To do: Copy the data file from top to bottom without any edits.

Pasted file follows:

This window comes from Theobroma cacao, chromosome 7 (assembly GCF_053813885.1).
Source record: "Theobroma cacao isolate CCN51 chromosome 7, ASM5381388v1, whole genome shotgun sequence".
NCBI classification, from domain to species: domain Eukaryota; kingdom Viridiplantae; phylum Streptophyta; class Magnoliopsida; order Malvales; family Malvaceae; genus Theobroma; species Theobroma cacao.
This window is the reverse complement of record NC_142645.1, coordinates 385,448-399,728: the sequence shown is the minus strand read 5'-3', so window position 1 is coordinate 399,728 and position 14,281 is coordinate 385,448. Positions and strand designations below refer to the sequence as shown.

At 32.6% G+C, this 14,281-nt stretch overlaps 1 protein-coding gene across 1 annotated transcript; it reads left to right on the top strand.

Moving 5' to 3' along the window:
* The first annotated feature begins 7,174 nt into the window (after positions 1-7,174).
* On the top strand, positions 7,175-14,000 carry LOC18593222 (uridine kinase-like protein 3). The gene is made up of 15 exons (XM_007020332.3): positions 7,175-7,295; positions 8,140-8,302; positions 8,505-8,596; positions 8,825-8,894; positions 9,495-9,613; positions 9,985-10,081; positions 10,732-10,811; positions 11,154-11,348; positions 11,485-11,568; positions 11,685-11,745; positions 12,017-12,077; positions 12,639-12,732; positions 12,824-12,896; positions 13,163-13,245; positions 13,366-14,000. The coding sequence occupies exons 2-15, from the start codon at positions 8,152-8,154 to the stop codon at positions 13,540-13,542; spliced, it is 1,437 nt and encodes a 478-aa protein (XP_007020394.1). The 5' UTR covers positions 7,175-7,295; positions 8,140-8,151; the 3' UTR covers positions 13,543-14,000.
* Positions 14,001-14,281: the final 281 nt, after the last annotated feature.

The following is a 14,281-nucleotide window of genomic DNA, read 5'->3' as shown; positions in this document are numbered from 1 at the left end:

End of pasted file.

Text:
This window comes from Theobroma cacao, chromosome 7 (assembly GCF_053813885.1).
Source record: "Theobroma cacao isolate CCN51 chromosome 7, ASM5381388v1, whole genome shotgun sequence".
NCBI classification, from domain to species: domain Eukaryota; kingdom Viridiplantae; phylum Streptophyta; class Magnoliopsida; order Malvales; family Malvaceae; genus Theobroma; species Theobroma cacao.
This window is the reverse complement of record NC_142645.1, coordinates 385,448-399,728: the sequence shown is the minus strand read 5'-3', so window position 1 is coordinate 399,728 and position 14,281 is coordinate 385,448. Positions and strand designations below refer to the sequence as shown.

At 32.6% G+C, this 14,281-nt stretch overlaps 1 protein-coding gene across 1 annotated transcript; it reads left to right on the top strand.

Moving 5' to 3' along the window:
* The first annotated feature begins 7,174 nt into the window (after positions 1-7,174).
* On the top strand, positions 7,175-14,000 carry LOC18593222 (uridine kinase-like protein 3). The gene is made up of 15 exons (XM_007020332.3): positions 7,175-7,295; positions 8,140-8,302; positions 8,505-8,596; positions 8,825-8,894; positions 9,495-9,613; positions 9,985-10,081; positions 10,732-10,811; positions 11,154-11,348; positions 11,485-11,568; positions 11,685-11,745; positions 12,017-12,077; positions 12,639-12,732; positions 12,824-12,896; positions 13,163-13,245; positions 13,366-14,000. The coding sequence occupies exons 2-15, from the start codon at positions 8,152-8,154 to the stop codon at positions 13,540-13,542; spliced, it is 1,437 nt and encodes a 478-aa protein (XP_007020394.1). The 5' UTR covers positions 7,175-7,295; positions 8,140-8,151; the 3' UTR covers positions 13,543-14,000.
* Positions 14,001-14,281: the final 281 nt, after the last annotated feature.

The following is a 14,281-nucleotide window of genomic DNA, read 5'->3' as shown; positions in this document are numbered from 1 at the left end: